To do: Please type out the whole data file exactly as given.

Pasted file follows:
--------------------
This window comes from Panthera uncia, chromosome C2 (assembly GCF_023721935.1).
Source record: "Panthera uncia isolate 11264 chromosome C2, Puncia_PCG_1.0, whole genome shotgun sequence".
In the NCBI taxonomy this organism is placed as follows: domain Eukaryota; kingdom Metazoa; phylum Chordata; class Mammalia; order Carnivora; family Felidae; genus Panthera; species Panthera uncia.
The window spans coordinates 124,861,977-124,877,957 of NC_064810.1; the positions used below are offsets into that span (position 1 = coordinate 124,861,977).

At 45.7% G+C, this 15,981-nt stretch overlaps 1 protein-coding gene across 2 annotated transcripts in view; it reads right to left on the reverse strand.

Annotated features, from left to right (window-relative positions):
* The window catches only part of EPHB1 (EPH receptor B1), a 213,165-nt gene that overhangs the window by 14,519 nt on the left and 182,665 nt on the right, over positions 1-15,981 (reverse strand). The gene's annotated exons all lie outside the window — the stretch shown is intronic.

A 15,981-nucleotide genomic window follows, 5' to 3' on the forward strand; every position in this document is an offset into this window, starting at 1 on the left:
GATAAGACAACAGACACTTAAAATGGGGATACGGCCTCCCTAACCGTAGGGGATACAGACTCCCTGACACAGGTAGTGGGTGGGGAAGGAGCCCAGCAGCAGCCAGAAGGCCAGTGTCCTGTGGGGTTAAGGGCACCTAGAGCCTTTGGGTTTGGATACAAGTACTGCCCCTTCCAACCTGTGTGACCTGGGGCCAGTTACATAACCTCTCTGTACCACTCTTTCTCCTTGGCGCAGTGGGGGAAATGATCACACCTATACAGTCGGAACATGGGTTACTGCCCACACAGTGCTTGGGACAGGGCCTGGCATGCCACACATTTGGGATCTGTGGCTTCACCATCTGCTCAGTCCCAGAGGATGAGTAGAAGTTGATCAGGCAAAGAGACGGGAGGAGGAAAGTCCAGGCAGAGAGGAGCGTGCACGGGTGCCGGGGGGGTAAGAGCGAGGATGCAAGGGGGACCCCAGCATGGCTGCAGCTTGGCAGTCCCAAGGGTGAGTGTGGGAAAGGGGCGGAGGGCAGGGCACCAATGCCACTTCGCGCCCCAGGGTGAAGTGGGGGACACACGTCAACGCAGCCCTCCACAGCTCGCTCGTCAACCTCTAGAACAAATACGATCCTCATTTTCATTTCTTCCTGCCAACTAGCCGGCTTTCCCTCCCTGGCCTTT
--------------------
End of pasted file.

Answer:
This window comes from Panthera uncia, chromosome C2 (assembly GCF_023721935.1).
Source record: "Panthera uncia isolate 11264 chromosome C2, Puncia_PCG_1.0, whole genome shotgun sequence".
In the NCBI taxonomy this organism is placed as follows: domain Eukaryota; kingdom Metazoa; phylum Chordata; class Mammalia; order Carnivora; family Felidae; genus Panthera; species Panthera uncia.
The window spans coordinates 124,861,977-124,877,957 of NC_064810.1; the positions used below are offsets into that span (position 1 = coordinate 124,861,977).

At 45.7% G+C, this 15,981-nt stretch overlaps 1 protein-coding gene across 2 annotated transcripts in view; it reads right to left on the reverse strand.

Annotated features, from left to right (window-relative positions):
* The window catches only part of EPHB1 (EPH receptor B1), a 213,165-nt gene that overhangs the window by 14,519 nt on the left and 182,665 nt on the right, over positions 1-15,981 (reverse strand). The gene's annotated exons all lie outside the window — the stretch shown is intronic.

A 15,981-nucleotide genomic window follows, 5' to 3' on the forward strand; every position in this document is an offset into this window, starting at 1 on the left:
GATAAGACAACAGACACTTAAAATGGGGATACGGCCTCCCTAACCGTAGGGGATACAGACTCCCTGACACAGGTAGTGGGTGGGGAAGGAGCCCAGCAGCAGCCAGAAGGCCAGTGTCCTGTGGGGTTAAGGGCACCTAGAGCCTTTGGGTTTGGATACAAGTACTGCCCCTTCCAACCTGTGTGACCTGGGGCCAGTTACATAACCTCTCTGTACCACTCTTTCTCCTTGGCGCAGTGGGGGAAATGATCACACCTATACAGTCGGAACATGGGTTACTGCCCACACAGTGCTTGGGACAGGGCCTGGCATGCCACACATTTGGGATCTGTGGCTTCACCATCTGCTCAGTCCCAGAGGATGAGTAGAAGTTGATCAGGCAAAGAGACGGGAGGAGGAAAGTCCAGGCAGAGAGGAGCGTGCACGGGTGCCGGGGGGGTAAGAGCGAGGATGCAAGGGGGACCCCAGCATGGCTGCAGCTTGGCAGTCCCAAGGGTGAGTGTGGGAAAGGGGCGGAGGGCAGGGCACCAATGCCACTTCGCGCCCCAGGGTGAAGTGGGGGACACACGTCAACGCAGCCCTCCACAGCTCGCTCGTCAACCTCTAGAACAAATACGATCCTCATTTTCATTTCTTCCTGCCAACTAGCCGGCTTTCCCTCCCTGGCCTTT